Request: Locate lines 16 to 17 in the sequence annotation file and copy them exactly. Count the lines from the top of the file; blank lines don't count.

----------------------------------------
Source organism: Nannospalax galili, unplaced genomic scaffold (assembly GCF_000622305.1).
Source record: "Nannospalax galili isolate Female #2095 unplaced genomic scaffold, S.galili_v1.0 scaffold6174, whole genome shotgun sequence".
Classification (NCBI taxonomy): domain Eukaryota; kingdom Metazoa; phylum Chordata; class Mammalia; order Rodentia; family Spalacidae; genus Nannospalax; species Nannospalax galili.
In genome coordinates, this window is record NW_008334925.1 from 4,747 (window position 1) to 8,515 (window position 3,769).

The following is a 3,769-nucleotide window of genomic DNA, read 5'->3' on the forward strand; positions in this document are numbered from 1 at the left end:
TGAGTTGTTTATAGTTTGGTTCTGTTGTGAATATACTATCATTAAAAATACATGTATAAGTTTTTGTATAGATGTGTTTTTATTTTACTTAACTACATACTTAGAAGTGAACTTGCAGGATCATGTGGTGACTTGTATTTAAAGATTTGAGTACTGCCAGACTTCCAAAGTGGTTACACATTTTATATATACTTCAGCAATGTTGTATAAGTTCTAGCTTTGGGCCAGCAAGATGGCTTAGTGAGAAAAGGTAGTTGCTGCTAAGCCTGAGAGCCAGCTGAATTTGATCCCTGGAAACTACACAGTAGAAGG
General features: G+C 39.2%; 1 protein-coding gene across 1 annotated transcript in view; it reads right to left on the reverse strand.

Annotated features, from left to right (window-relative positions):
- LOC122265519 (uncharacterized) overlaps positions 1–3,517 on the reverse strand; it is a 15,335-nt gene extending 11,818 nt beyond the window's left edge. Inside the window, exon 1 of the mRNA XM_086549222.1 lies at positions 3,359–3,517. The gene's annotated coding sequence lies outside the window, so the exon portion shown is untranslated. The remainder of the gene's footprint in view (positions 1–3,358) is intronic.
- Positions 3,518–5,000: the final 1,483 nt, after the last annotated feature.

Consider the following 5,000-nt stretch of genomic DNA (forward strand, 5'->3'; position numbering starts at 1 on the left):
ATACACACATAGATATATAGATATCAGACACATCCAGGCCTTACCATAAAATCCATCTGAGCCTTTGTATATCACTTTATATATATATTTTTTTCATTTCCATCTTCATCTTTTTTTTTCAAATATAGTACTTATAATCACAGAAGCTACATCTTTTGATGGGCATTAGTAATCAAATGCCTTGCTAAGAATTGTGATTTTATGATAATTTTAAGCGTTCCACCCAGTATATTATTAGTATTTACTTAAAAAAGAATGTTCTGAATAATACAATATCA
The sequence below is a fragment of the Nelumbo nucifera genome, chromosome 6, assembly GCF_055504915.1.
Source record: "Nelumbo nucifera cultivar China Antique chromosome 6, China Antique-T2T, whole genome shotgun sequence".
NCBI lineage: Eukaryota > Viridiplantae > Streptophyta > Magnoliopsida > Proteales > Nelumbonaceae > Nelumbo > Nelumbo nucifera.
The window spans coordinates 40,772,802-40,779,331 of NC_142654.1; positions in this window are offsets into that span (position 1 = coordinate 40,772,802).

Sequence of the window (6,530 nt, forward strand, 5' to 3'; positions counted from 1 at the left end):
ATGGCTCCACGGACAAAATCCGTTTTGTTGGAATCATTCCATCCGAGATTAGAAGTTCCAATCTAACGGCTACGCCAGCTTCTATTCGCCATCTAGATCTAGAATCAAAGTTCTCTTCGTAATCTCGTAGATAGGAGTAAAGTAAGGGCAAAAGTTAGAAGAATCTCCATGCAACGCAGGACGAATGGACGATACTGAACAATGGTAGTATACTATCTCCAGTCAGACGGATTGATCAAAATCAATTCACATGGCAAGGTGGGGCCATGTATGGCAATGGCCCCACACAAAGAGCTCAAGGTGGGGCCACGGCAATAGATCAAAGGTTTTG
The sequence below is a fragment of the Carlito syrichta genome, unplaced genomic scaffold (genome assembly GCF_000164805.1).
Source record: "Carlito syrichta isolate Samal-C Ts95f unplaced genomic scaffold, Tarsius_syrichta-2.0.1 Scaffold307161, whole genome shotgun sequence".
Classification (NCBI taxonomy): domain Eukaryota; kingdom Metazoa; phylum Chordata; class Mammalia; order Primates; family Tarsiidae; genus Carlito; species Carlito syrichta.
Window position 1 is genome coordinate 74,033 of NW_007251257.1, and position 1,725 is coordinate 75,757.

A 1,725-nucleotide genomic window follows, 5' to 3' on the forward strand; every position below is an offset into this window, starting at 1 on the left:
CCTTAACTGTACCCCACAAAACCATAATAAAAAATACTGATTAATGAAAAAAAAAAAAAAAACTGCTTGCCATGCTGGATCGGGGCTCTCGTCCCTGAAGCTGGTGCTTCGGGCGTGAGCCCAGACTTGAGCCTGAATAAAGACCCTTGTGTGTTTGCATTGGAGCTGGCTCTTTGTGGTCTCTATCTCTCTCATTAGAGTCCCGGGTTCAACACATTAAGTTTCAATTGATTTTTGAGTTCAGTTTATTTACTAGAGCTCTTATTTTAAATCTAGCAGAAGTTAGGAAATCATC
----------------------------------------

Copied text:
The window spans coordinates 40,772,802-40,779,331 of NC_142654.1; positions in this window are offsets into that span (position 1 = coordinate 40,772,802).

Sequence of the window (6,530 nt, forward strand, 5' to 3'; positions counted from 1 at the left end):